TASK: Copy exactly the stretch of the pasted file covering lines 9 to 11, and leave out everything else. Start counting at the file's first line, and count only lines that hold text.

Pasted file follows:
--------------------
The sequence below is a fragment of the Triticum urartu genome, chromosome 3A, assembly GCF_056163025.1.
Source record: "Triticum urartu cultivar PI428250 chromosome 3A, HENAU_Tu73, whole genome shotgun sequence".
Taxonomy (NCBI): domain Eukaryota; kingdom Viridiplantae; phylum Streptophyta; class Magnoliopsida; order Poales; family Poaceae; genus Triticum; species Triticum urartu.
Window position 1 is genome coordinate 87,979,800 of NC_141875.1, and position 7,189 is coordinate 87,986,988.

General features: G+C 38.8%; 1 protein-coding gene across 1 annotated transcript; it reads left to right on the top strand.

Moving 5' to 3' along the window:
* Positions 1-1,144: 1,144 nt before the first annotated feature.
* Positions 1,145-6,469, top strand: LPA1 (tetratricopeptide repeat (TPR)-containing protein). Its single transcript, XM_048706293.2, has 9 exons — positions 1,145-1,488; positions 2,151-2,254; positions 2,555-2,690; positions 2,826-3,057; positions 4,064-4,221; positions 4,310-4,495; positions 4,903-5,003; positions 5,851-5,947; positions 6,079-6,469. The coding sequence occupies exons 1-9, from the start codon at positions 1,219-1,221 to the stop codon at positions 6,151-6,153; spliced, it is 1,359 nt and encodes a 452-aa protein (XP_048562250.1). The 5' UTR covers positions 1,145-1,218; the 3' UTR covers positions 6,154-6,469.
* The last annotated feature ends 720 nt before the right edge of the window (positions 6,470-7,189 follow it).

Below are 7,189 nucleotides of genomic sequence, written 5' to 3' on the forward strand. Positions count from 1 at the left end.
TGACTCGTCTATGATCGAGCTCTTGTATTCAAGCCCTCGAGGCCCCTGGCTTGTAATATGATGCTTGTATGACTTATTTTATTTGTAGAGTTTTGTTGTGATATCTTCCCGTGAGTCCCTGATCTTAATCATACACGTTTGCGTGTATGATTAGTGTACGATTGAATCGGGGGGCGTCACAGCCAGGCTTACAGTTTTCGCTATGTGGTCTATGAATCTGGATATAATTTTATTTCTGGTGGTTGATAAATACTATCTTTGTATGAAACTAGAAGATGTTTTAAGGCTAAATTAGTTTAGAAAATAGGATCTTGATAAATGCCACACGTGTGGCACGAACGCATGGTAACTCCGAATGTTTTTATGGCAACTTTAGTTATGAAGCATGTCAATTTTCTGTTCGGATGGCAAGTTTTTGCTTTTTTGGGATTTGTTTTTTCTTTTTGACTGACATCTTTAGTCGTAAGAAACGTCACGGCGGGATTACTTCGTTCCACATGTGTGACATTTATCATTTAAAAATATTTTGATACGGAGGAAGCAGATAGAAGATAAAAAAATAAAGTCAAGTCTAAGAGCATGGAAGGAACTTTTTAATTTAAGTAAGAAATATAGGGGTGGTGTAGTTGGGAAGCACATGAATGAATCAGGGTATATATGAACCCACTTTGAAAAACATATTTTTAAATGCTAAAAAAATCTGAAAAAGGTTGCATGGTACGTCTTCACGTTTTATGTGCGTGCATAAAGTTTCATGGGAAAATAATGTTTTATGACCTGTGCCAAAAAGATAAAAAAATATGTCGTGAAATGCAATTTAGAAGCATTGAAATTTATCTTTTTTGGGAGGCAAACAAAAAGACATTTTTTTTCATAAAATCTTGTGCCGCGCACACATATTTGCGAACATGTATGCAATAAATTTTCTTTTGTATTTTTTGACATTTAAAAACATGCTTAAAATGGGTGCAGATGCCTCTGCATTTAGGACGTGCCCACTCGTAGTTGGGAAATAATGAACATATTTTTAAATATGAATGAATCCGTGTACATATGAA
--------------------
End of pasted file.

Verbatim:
* The last annotated feature ends 720 nt before the right edge of the window (positions 6,470-7,189 follow it).

Below are 7,189 nucleotides of genomic sequence, written 5' to 3' on the forward strand. Positions count from 1 at the left end.
TGACTCGTCTATGATCGAGCTCTTGTATTCAAGCCCTCGAGGCCCCTGGCTTGTAATATGATGCTTGTATGACTTATTTTATTTGTAGAGTTTTGTTGTGATATCTTCCCGTGAGTCCCTGATCTTAATCATACACGTTTGCGTGTATGATTAGTGTACGATTGAATCGGGGGGCGTCACAGCCAGGCTTACAGTTTTCGCTATGTGGTCTATGAATCTGGATATAATTTTATTTCTGGTGGTTGATAAATACTATCTTTGTATGAAACTAGAAGATGTTTTAAGGCTAAATTAGTTTAGAAAATAGGATCTTGATAAATGCCACACGTGTGGCACGAACGCATGGTAACTCCGAATGTTTTTATGGCAACTTTAGTTATGAAGCATGTCAATTTTCTGTTCGGATGGCAAGTTTTTGCTTTTTTGGGATTTGTTTTTTCTTTTTGACTGACATCTTTAGTCGTAAGAAACGTCACGGCGGGATTACTTCGTTCCACATGTGTGACATTTATCATTTAAAAATATTTTGATACGGAGGAAGCAGATAGAAGATAAAAAAATAAAGTCAAGTCTAAGAGCATGGAAGGAACTTTTTAATTTAAGTAAGAAATATAGGGGTGGTGTAGTTGGGAAGCACATGAATGAATCAGGGTATATATGAACCCACTTTGAAAAACATATTTTTAAATGCTAAAAAAATCTGAAAAAGGTTGCATGGTACGTCTTCACGTTTTATGTGCGTGCATAAAGTTTCATGGGAAAATAATGTTTTATGACCTGTGCCAAAAAGATAAAAAAATATGTCGTGAAATGCAATTTAGAAGCATTGAAATTTATCTTTTTTGGGAGGCAAACAAAAAGACATTTTTTTTCATAAAATCTTGTGCCGCGCACACATATTTGCGAACATGTATGCAATAAATTTTCTTTTGTATTTTTTGACATTTAAAAACATGCTTAAAATGGGTGCAGATGCCTCTGCATTTAGGACGTGCCCACTCGTAGTTGGGAAATAATGAACATATTTTTAAATATGAATGAATCCGTGTACATATGAA